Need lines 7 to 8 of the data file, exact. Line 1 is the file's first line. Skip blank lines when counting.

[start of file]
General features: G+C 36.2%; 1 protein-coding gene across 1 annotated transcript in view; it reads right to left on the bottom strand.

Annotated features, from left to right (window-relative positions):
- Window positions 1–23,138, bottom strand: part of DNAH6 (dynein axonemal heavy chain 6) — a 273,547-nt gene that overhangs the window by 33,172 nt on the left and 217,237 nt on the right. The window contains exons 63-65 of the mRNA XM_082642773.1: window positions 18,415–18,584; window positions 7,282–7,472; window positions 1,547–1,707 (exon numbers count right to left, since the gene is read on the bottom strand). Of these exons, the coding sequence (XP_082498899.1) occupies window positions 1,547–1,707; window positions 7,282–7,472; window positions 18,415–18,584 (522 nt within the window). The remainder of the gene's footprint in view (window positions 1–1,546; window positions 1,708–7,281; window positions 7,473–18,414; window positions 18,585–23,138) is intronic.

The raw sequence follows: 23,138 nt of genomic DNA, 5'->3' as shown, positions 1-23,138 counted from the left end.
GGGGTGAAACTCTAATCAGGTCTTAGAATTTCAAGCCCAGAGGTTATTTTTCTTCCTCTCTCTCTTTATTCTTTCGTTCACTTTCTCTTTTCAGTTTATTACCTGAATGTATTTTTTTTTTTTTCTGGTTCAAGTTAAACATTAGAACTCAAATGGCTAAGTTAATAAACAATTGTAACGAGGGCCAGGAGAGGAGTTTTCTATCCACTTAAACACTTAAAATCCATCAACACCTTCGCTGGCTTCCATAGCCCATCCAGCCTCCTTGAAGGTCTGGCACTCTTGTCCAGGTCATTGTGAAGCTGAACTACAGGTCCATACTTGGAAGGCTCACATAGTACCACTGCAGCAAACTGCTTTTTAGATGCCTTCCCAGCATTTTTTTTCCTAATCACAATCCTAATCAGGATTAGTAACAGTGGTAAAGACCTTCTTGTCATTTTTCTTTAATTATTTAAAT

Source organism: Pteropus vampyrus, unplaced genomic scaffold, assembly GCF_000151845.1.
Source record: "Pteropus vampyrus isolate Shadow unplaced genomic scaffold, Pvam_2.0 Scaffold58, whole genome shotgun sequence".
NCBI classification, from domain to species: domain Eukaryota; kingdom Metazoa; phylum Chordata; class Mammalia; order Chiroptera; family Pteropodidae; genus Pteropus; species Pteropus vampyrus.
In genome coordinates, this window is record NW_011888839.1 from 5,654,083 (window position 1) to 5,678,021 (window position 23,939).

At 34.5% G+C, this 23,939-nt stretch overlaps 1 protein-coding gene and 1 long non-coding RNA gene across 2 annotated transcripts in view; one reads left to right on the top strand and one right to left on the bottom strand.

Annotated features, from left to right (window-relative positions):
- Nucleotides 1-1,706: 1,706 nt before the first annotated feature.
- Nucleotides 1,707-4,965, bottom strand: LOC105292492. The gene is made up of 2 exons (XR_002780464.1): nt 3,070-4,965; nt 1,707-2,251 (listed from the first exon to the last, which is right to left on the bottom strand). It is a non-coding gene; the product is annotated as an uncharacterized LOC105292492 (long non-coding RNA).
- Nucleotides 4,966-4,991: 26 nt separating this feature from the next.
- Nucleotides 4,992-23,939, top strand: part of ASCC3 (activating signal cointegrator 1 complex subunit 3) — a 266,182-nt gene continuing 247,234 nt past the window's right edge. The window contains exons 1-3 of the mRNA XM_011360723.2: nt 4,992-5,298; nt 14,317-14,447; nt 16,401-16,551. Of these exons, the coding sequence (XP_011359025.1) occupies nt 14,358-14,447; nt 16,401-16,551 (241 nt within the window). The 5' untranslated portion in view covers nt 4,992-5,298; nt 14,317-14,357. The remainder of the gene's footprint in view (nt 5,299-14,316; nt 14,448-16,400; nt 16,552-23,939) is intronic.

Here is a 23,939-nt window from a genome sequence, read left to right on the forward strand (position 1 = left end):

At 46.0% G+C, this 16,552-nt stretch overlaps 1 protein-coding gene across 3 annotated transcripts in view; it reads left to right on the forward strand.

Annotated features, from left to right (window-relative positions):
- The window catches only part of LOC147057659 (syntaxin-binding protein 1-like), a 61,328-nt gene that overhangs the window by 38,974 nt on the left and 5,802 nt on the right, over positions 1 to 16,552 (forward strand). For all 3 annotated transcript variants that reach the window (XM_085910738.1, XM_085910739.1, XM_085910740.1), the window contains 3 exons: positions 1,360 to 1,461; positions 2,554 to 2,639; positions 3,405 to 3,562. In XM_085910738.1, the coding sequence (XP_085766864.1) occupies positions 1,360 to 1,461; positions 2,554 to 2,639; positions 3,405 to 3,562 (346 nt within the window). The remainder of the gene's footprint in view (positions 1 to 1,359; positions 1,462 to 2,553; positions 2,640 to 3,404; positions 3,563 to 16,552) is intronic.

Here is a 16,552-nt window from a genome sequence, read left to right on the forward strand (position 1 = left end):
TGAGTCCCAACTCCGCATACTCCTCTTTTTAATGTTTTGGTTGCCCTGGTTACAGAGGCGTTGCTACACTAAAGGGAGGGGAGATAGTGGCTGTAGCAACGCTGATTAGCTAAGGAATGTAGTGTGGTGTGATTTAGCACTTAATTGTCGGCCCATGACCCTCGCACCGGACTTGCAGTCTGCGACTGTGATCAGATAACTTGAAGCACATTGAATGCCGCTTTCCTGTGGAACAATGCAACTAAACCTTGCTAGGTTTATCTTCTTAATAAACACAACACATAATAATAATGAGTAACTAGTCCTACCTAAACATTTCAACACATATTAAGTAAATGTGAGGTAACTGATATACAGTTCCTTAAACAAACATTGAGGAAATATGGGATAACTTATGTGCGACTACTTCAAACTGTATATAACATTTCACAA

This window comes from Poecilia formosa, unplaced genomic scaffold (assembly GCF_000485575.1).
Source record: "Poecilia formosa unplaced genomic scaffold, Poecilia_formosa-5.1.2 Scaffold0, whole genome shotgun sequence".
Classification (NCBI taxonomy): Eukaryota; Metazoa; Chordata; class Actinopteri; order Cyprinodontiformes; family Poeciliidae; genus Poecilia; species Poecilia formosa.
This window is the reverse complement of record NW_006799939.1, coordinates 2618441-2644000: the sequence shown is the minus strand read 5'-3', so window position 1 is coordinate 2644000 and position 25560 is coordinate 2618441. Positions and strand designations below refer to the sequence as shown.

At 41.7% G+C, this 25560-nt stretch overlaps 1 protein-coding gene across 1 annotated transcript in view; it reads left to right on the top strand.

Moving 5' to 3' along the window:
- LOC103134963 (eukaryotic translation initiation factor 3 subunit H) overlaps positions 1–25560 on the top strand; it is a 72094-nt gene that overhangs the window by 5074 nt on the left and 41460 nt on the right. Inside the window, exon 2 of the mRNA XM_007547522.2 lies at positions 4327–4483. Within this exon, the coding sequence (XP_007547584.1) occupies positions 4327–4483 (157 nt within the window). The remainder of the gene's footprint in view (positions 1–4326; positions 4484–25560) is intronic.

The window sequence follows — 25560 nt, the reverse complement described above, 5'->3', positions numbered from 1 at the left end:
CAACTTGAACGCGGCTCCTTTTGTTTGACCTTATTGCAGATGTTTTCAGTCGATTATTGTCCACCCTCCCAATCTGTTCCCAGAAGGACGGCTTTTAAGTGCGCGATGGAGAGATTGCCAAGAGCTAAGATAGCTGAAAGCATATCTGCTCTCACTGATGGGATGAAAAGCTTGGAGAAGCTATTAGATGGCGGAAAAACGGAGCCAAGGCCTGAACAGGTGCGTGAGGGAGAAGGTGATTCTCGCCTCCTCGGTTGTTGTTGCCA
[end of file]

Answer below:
Source record: "Pteropus vampyrus isolate Shadow unplaced genomic scaffold, Pvam_2.0 Scaffold58, whole genome shotgun sequence".
NCBI classification, from domain to species: domain Eukaryota; kingdom Metazoa; phylum Chordata; class Mammalia; order Chiroptera; family Pteropodidae; genus Pteropus; species Pteropus vampyrus.